The Restoration of 101 Spring Street

Luke Robinson Uncategorized Leave a Comment

The two sided, five story, 1870 façade at this address is attributed to Nicholas Whyte, architect. Its successive rows of slender cast iron columns exhibit the tremendous strength of cast iron under compression. The material is used as “cast iron for cast iron’s sake” and not in imitation of stone. Extremely large glass window panes foreshadow the glass curtain walls used on many of today’s modern towers.

Originally the structure was most certainly a commercial building with its sidewalk entrance to a large basement below grade. In 1968 sculptor Donald Judd converted it into a studio and home for his family. It is considered to be the birthplace of “permanent installation,” now a hallmark of contemporary art, as well as an inspiration for much of Judd’s work.
Judd’s concept of “permanent installation” centered on the belief that the placement of a work of art was as critical to its understanding as the work itself. Judd’s first applications of this idea were realized in his installation of works throughout 101 Spring Street. His installations of artworks, furniture, and museum-quality decorative objects in this historic building strike an admirable balance between respect for the historic nature of this cast-iron landmark and Judd’s innovative approaches to interior design.

All works on view at 101 Spring Street remain as they were installed by Judd prior to his death. Throughout his writings, Judd identifies the installations at 101 Spring Street as the true source of permanent installation as a practice. In his essay “101 Spring Street,” he wrote, “I spent a great deal of time placing the art and a great deal of time designing the renovation in accordance. Everything from the first was intended to be thoroughly considered and to be permanent.” The dialogue that developed between the building and the artworks within is still palpable to visitors today, who are able to experience firsthand Judd’s attention to spatial relationships and the placement of art within the building. As one of the founding sites in the program of Historic Artists’ Homes and Studios for the National Trust for Historic Preservation, 101 Spring Street is the only intact, single-use cast-iron building remaining in SoHo. This distinction has earned it the highest designation for national significance as part of the SoHo Historic Cast-Iron District.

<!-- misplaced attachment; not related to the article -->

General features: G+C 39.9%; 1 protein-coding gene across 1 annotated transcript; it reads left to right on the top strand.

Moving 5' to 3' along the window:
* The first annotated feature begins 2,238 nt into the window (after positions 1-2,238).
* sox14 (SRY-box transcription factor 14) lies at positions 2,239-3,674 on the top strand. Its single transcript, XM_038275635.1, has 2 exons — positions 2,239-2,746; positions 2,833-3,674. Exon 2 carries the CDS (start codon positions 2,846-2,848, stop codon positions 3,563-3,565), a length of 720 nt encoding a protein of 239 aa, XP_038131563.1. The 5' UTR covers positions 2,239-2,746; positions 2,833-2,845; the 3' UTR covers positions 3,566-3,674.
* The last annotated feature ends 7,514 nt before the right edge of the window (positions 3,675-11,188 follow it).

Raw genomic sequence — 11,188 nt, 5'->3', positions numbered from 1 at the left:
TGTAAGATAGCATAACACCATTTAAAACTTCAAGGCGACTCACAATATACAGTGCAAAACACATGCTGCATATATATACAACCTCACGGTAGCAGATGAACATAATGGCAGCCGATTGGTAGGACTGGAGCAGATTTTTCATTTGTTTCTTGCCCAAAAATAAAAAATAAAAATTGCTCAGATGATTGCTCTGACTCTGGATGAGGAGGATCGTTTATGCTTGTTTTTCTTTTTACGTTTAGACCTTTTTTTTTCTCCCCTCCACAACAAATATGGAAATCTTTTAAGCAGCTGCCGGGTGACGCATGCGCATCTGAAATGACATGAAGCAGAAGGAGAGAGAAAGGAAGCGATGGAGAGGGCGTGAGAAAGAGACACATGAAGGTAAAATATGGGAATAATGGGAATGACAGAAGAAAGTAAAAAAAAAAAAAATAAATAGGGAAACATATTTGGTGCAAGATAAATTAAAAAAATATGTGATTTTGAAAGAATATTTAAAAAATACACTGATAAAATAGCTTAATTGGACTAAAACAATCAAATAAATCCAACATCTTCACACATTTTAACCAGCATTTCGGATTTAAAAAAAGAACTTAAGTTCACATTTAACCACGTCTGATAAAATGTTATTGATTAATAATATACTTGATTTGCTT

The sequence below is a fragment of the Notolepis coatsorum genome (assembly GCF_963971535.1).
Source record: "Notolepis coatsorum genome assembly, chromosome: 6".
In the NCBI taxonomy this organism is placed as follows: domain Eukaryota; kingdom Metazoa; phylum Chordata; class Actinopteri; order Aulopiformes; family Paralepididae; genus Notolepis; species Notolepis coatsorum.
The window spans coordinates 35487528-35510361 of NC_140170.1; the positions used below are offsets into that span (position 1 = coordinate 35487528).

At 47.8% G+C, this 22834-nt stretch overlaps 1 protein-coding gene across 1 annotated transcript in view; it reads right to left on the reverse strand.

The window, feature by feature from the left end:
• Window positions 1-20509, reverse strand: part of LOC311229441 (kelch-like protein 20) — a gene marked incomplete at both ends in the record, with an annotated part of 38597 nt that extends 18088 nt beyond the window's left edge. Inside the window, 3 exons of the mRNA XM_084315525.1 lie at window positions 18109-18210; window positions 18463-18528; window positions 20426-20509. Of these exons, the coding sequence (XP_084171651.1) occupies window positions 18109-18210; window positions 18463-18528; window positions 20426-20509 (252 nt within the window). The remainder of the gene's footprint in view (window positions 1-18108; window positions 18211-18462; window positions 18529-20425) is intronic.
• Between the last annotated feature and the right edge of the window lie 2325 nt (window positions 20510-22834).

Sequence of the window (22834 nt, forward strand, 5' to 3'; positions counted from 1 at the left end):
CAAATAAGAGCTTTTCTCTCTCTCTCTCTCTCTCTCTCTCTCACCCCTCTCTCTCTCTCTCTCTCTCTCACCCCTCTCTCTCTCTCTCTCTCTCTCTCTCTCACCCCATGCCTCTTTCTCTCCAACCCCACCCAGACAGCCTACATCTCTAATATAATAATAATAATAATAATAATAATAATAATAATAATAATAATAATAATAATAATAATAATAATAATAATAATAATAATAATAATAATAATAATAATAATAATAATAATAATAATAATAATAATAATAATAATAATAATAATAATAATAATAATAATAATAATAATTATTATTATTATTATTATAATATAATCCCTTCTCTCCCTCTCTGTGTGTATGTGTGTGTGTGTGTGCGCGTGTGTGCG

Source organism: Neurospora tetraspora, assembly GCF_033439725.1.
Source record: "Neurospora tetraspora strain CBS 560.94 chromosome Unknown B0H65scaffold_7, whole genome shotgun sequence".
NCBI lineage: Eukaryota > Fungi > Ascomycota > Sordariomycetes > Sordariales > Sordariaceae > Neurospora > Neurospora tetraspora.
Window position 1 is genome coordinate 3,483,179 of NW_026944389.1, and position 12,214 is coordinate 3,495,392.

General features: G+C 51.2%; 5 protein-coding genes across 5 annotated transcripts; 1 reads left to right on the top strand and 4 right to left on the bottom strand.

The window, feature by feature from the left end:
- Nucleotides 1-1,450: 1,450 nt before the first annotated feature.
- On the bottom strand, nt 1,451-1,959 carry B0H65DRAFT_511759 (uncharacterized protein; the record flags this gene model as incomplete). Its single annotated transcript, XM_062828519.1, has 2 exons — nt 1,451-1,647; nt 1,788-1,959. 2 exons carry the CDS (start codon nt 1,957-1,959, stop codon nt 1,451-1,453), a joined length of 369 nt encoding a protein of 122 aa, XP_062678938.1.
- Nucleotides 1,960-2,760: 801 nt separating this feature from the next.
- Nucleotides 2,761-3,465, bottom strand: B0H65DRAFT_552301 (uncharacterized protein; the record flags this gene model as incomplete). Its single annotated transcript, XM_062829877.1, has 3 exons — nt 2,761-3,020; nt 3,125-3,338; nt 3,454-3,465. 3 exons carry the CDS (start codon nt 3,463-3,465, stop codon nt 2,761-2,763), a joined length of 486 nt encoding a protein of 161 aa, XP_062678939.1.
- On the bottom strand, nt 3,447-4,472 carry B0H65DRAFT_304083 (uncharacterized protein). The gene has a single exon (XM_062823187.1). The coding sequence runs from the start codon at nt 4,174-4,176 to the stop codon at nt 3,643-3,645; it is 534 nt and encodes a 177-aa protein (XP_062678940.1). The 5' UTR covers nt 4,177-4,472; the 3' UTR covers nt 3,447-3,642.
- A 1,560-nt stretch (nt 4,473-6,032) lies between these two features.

The Judd Foundation’s mission is to maintain and preserve Donald Judd’s permanently installed living and working spaces, libraries, and archives and promote a wider understanding of and appreciation for Judd’s artistic legacy by facilitating public access to these spaces and resources. As a result, the property is undergoing what is perhaps the most thorough restoration of an historic cast iron façade to date. Sciame Construction with architect Walter Melvin and Associates and Robinson Iron carefully cataloged and removed most of the cast iron cladding from the two facades. New attachment brackets were designed and installed to support the restored and reinstalled cast iron. Even the famous vault lights located around the perimeter sidewalk are being restored to allow light into the basement area as was the original intent. To learn more about Donald Judd and the Judd Foundation’s programs visit: http://www.juddfoundation.org.

Construction Manager: F.J. Sciame Construction Co., Inc., Jay Gorman, Project Manager
Architect: Architecture Research Office
Exterior Architect: Walter Melvin Associates, Project Architect
Project Manager for Robinson Iron: Austin Robinson
Robinson Fabrication Team: David Argo, David Braswell, Chris Bowen, Randall Clayton, Will Liddell, Teresa Milstead and Walter Cockrelll

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